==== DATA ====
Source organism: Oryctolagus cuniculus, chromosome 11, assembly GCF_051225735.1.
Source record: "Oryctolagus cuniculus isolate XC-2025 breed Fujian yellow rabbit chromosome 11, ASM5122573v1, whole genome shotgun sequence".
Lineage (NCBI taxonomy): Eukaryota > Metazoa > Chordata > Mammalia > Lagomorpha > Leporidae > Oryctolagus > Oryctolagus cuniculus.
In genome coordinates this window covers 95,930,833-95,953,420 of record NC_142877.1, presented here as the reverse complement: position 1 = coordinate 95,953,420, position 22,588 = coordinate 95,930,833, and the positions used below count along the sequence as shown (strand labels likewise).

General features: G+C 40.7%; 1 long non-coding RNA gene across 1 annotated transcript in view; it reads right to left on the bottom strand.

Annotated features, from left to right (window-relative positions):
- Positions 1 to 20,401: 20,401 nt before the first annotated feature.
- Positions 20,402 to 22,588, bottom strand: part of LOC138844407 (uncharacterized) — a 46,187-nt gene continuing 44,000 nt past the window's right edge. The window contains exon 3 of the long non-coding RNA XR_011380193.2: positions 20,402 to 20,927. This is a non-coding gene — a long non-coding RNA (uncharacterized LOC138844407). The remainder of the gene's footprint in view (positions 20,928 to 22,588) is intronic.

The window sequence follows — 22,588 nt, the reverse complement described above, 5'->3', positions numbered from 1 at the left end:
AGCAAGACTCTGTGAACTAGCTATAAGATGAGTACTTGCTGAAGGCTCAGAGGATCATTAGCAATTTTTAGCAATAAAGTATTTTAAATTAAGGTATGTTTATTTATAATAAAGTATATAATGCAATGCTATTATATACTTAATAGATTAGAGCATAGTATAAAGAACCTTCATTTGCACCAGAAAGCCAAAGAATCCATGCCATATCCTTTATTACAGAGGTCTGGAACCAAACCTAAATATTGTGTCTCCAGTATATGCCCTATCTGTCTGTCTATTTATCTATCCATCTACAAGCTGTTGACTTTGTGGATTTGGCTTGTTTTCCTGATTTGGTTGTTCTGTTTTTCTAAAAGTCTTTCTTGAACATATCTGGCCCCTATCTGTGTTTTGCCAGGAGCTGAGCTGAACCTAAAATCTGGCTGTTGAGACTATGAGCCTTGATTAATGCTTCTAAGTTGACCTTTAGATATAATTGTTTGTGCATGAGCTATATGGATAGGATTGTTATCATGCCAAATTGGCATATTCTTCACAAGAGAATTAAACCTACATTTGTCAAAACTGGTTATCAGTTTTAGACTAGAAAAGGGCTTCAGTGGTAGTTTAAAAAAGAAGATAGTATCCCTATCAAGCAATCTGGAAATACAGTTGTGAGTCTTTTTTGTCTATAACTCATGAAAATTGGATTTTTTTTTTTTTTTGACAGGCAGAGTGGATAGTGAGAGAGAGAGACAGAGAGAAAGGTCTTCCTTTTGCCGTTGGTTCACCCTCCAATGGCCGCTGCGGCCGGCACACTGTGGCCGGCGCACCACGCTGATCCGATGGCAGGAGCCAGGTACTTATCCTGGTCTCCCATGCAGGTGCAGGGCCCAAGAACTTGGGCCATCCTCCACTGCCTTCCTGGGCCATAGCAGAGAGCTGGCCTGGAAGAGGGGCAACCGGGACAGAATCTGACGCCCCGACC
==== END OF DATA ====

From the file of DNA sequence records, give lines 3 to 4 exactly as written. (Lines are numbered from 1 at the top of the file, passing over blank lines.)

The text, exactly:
Lineage (NCBI taxonomy): Eukaryota > Metazoa > Chordata > Mammalia > Lagomorpha > Leporidae > Oryctolagus > Oryctolagus cuniculus.
In genome coordinates this window covers 95,930,833-95,953,420 of record NC_142877.1, presented here as the reverse complement: position 1 = coordinate 95,953,420, position 22,588 = coordinate 95,930,833, and the positions used below count along the sequence as shown (strand labels likewise).